I studied abroad in Ireland, and it was the most memorable part of college and recommend that every college student should study abroad.
I studied in Ireland for 6 months, and if I could go back and do it again, I would have stayed there for an entire school year. I decided to study in Ireland because my family is from Dingle, Kerry. I wanted to see where some of my family still lived and where my
I decided to study in Ireland because my family is from Dingle, Kerry. I wanted to see where some of my family still lived and where my great-grandparents grew up. I wanted to dive into the Irish culture and gain a real life, up close and personal understanding of my heritage.
Living in Ireland humbled me. Not every student had a car, IPhone, IPad, laptop, and mom and dad’s credit card; they lived modestly and within their means. Life was slow, relaxed, and easy-going. No one was in a hurry to do anything. I acclimated to the Irish lifestyle quickly and fell in love; I didn’t want to leave! I was able to visit family and even attend a family wedding that lasted four days. I traveled all throughout Ireland and Europe; plane tickets were cheap since I was already across the Atlantic. I was able to experience and enjoy many ethnicities and cultures I would have not otherwise if not for this journey.
Start looking into studying abroad your sophomore year. Dependant on your school will determine whether or not they allow study abroad. Most schools allow students to study abroad their junior or senior year and/or during the summer of the junior and senior year. If your school does not send students to the country you want to travel, most will partner with other schools to make different countries/schools abroad accessible. For example, I was a student at the University of Illinois at Chicago, and they did not have a program that allowed me to travel to Ireland. UIC, like most schools, had a partnership with another school that sent students to Ireland. I was able to study in Ireland through Butler University’s study abroad program. I met students from all across the United States. I roomed with one American student and lived with three other Irish students. The same applied to all the American students I traveled with. We all became close friends, and I still speak with and see some of them to this day. It was an experience of a lifetime, and I am incredibly grateful for the friendships I formed and my new found perspective and respect for my family heritage.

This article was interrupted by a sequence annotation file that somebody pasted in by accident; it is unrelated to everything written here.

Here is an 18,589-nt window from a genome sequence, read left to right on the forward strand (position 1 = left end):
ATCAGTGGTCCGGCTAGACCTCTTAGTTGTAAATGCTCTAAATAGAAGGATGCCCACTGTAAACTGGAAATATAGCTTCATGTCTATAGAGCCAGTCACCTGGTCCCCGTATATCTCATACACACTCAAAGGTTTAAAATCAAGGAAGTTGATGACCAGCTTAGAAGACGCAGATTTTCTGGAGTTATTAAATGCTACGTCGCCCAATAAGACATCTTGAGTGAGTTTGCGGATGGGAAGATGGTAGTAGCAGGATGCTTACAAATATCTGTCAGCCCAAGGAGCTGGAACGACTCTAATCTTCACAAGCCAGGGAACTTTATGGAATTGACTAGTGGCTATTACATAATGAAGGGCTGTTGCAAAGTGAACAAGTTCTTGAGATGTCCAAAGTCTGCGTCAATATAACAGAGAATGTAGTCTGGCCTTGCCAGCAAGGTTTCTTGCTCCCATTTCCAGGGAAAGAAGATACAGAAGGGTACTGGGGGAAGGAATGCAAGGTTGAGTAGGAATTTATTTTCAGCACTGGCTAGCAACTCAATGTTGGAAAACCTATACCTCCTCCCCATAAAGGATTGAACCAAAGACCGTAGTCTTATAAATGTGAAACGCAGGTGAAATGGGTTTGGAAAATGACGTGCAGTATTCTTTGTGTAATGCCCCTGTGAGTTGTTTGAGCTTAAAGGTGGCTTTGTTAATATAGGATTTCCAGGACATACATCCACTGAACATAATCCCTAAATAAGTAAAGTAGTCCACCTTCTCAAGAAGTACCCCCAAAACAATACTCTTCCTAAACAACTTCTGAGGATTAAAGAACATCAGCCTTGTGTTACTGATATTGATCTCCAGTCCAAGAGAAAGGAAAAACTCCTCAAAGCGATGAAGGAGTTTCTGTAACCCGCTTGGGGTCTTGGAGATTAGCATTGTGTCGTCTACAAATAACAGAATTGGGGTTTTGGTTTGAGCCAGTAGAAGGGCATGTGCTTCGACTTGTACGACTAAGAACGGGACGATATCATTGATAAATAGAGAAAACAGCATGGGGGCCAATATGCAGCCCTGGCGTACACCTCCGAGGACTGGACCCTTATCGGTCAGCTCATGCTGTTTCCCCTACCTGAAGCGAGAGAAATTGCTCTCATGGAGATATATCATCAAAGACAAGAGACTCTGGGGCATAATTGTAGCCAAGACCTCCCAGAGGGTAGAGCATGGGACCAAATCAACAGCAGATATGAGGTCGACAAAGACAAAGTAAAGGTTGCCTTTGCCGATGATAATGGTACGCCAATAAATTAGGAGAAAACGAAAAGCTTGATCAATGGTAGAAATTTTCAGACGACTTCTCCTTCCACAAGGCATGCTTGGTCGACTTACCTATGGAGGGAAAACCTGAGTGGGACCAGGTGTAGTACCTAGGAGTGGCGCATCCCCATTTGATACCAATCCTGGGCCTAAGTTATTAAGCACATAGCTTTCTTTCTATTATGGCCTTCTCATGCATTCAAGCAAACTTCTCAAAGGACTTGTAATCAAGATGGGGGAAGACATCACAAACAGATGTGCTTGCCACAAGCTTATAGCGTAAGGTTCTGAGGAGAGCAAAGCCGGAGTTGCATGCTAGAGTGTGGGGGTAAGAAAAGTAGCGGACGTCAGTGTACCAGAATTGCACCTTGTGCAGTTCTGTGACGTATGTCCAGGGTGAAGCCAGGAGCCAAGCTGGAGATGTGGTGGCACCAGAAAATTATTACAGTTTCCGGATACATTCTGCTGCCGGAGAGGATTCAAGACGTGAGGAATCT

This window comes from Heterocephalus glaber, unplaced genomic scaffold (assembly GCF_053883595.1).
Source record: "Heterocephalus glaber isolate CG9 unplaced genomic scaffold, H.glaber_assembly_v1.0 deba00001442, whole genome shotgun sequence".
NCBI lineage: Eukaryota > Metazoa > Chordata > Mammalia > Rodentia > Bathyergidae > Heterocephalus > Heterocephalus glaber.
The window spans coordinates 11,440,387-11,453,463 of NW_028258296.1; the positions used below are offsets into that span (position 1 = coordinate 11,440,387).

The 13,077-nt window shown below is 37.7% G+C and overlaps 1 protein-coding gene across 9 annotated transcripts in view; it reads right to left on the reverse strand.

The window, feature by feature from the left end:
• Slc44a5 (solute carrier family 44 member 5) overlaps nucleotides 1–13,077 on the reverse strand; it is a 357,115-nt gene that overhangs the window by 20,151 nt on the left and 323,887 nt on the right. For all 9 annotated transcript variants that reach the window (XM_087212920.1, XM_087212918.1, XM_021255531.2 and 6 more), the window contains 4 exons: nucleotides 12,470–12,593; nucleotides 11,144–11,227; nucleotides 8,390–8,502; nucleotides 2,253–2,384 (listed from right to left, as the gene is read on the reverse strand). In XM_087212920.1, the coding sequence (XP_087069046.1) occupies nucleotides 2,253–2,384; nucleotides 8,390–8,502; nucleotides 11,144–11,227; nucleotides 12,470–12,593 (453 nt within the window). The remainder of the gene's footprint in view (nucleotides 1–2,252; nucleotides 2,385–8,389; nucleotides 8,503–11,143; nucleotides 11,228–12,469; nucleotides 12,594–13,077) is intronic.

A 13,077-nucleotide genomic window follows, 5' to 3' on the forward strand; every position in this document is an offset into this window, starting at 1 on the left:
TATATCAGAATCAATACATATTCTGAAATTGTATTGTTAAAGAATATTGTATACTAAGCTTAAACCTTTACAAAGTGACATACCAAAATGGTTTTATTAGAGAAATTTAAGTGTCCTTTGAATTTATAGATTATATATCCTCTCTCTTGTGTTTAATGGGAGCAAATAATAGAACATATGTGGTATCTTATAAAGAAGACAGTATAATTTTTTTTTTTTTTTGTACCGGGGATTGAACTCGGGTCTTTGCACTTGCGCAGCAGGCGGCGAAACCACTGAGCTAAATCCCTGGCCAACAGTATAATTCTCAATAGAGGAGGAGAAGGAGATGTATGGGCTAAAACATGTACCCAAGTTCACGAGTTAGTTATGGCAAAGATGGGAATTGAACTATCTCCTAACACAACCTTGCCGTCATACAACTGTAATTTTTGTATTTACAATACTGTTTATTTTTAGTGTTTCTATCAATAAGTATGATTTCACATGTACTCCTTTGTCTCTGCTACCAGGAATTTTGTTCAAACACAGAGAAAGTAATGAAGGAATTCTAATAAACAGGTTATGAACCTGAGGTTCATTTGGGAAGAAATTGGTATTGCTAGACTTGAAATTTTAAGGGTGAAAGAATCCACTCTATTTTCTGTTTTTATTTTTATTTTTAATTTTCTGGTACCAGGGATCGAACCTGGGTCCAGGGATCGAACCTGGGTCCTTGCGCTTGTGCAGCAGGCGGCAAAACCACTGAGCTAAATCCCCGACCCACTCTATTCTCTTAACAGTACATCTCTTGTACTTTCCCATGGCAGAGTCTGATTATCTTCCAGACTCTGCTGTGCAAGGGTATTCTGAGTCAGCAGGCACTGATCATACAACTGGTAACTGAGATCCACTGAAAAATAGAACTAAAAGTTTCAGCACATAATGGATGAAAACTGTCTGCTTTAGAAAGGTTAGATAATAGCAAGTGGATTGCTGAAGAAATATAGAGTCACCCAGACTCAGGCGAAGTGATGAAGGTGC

I urge you to think about why you would want to study abroad. Like I mentioned earlier, I wanted to see where my roots began. I studied to get decent grades, but for me, studying abroad meant experiencing how it was to live in Ireland. Other reasons to study abroad may be to continue to learn or master a different language. Travel to various countries to study art among the museums and galleries, or the architecture of different cities or cathedrals. You may want to go to a second or third world country to help improve their way of life or teach underprivileged children. The possibilities are endless and there is no limit on what you can do, or experience.